A new generic epilepsy drug has been conditionally approved by the FDA. Officials from Supernus Pharmaceuticals Inc., the manufacturers of the drug, have stated that the FDA granted the company a tentative (experimental) approval for Trokendi XR.
Supernus has said that FDA approved the drug after the agency reviewed Trokendi, which is an extended release version of Johnson & Johnson’s Topamax. The agency approved Trokendi without seeking any more clinical trials than those provided before making the approval application.
Since Topamax is no longer protected by its patent, generic versions are ripe for development. Even though Trokendi has been tentatively approved, it won’t win its final approval from the FDA until Supernus resolves a marketing exclusivity issue that the FDA is concerned about. Topamax is also used to treat migraines and Trokendi may be used for the same purpose, as well. With so much of the population affected by epilepsy, Topamax and other anti-seizure medications are looked at as miracle drugs when they work. However, because these drugs harm people more than they help them, they can become a burden instead of a savior.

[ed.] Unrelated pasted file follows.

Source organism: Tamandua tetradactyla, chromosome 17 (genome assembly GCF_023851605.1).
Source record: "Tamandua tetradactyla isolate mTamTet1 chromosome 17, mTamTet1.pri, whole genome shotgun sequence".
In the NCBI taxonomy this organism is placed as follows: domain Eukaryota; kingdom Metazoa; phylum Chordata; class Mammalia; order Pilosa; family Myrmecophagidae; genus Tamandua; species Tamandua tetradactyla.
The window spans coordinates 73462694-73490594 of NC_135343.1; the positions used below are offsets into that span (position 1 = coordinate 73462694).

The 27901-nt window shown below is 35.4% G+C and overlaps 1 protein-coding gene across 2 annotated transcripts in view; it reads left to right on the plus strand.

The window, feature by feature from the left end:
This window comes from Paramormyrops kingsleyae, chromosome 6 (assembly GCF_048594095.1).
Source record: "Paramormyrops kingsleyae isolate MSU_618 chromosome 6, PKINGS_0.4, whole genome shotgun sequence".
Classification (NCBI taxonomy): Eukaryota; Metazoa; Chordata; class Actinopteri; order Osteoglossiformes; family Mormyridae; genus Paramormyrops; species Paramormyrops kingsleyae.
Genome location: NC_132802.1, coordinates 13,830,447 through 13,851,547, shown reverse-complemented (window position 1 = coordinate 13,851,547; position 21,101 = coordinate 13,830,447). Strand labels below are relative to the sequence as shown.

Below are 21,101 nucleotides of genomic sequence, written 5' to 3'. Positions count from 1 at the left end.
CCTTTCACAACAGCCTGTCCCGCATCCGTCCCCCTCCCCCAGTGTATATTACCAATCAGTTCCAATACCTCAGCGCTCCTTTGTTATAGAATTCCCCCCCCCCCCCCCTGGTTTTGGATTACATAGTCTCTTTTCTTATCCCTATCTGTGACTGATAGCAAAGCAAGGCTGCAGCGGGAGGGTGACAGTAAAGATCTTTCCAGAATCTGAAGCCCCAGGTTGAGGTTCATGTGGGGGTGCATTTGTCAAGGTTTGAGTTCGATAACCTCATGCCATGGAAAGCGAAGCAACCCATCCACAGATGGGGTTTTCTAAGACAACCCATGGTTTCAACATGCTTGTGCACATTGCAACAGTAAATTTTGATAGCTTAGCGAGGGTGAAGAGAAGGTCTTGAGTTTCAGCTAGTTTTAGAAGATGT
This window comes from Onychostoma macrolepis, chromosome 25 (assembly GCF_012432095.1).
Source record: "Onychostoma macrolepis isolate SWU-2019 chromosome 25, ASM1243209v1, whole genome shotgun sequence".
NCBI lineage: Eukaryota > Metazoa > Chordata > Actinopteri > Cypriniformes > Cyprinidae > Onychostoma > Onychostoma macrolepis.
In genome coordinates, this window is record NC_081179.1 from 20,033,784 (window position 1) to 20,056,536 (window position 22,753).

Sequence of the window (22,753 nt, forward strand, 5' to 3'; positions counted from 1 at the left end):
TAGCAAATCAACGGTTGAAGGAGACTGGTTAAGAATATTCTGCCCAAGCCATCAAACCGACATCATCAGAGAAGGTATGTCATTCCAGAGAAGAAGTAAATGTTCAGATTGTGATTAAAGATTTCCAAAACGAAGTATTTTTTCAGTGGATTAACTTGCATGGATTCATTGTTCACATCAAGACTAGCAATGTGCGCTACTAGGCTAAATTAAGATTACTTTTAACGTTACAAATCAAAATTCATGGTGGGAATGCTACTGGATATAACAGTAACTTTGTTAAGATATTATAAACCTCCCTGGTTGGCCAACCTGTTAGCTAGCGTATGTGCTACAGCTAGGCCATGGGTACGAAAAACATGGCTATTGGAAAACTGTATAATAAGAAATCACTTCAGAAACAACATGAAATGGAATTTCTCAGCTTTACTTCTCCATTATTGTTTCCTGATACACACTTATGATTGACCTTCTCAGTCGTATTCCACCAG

Chances are the fact that Topamax is linked to birth defects in babies whose mothers take the drugs while pregnant is going to be an issue as well once Trokendi hits the market. Some of those birth defects linked to Topamax include PPHN, oral clefts, neural tube defects and heart, lung and brain defects.
If your baby was born with any of these birth defects after being exposed to Topamax during gestation, contact Greg Jones today for a free consultation. I am experienced at fighting Topamax lawsuits and may be able to help you recover money for your baby’s injuries.
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